The problem a jury has is jurors get instructions from the judge before being dismissed to deliberate the case. He instructs them about what point in the law they are to consider in a given case. So for most of us sitting here following the case, we could tell from the evidence that Zimmerman shot a kid who was wearing a hoodie who was the "wrong" color for that neighborhood, who was armed with a bag of Skiddles, and probably had a smart mouth when realized he was being followed; rather than trying not to have a confrontation with a dangerous idiot who was stalking him [being a teen that second thing is a given]. None of which are a crime. So from our vantage point, this was an easy verdict, guilty of murder and guilty of being a racist. The jury had instructions as to how to interpret that crazy Florida law, which as Kavips said, made it darn near impossible for the jury to convict.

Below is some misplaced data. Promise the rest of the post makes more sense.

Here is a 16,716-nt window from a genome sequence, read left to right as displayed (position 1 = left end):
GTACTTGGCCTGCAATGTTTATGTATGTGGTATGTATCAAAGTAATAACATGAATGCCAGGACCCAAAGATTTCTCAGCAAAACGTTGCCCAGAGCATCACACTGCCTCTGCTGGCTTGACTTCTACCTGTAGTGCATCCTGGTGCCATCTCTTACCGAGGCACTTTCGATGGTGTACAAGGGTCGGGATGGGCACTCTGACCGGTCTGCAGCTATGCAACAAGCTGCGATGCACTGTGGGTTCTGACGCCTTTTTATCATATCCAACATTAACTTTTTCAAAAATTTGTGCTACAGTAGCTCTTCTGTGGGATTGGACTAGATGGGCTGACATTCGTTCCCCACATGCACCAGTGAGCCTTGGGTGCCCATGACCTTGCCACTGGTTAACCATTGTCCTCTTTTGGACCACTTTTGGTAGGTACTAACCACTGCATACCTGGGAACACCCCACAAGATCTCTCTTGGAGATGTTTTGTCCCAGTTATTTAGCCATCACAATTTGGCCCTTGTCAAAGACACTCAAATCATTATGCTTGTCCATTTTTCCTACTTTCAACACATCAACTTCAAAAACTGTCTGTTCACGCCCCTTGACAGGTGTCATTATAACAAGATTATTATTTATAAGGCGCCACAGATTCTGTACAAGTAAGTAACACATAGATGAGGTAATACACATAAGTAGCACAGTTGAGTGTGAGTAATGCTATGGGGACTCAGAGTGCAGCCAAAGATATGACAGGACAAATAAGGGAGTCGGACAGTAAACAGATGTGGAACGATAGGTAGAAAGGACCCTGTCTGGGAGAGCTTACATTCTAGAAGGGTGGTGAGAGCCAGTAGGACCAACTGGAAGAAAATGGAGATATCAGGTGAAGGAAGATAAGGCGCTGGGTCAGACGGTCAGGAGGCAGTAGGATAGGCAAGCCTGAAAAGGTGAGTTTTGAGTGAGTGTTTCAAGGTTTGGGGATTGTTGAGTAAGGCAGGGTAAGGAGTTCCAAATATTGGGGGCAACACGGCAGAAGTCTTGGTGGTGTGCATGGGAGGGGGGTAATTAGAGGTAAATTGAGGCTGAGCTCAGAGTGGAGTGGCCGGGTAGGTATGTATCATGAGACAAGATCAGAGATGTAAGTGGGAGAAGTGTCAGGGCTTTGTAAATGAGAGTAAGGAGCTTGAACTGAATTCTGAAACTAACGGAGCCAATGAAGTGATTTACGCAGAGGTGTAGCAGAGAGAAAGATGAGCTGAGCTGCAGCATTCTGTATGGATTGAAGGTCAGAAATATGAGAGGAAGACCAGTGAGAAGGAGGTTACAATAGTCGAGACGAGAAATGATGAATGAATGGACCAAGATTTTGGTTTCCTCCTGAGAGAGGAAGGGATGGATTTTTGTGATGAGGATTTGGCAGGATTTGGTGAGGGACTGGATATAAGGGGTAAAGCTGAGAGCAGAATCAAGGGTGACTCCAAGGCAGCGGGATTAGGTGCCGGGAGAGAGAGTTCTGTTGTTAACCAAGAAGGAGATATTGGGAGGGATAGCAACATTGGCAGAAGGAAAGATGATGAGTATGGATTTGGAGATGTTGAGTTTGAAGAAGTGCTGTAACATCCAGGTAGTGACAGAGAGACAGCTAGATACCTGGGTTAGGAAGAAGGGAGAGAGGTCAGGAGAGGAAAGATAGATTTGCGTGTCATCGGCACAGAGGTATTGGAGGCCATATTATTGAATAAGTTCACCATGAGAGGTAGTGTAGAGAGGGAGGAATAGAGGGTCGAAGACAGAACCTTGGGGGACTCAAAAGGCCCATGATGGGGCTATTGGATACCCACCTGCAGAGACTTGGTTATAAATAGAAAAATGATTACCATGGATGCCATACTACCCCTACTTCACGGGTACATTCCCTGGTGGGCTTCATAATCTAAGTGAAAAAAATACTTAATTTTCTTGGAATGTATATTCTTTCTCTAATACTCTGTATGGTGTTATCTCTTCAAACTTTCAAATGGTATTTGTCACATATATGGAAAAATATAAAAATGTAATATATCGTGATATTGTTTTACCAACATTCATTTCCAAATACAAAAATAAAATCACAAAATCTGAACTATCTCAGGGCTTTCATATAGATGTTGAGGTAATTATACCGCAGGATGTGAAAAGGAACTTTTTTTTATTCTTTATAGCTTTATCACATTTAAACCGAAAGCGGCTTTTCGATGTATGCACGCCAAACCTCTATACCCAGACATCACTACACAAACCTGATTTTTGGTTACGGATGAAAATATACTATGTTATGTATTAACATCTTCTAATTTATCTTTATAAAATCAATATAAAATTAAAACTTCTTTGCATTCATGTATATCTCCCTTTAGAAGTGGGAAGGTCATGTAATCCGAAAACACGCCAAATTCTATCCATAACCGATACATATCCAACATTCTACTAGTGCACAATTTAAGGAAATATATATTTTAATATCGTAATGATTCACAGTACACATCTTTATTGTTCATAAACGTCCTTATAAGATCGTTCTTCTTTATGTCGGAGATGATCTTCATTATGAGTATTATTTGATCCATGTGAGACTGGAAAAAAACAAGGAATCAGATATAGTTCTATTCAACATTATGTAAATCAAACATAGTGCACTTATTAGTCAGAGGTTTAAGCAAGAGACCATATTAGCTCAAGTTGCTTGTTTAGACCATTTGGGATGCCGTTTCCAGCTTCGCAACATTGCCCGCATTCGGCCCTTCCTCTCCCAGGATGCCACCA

What surprises me is Florida hasn't repealed that stupid law, yet. I guess when a white kid gets gunned down for the crime of being a mouthy teen who's carrying Skiddles in a "black" neighborhood with the black perp claiming self-defense then maybe the "good" citizens of the Sunshine State will pull their collective heads out of the sand and repeal or make serious modifications to that poorly written law.
It's one thing to have a stand your ground law for true self defense, but its something else when you essentially are giving every nut job in your state a free pass to shoot whomever and to be able to hide behind such a law.
Tue, Nov 19, 2013 1:25pm
I never did like this guy OR his victim.
Tue, Nov 19, 2013 1:27pm
I should also add, that given his previous incidents of domestic violence, he should have never been allowed to be a neighborhood watch volunteer in the first place. It's crystal clear now in the rear-view mirror that he had a vigilante agenda all along.
Tue, Nov 19, 2013 11:10pm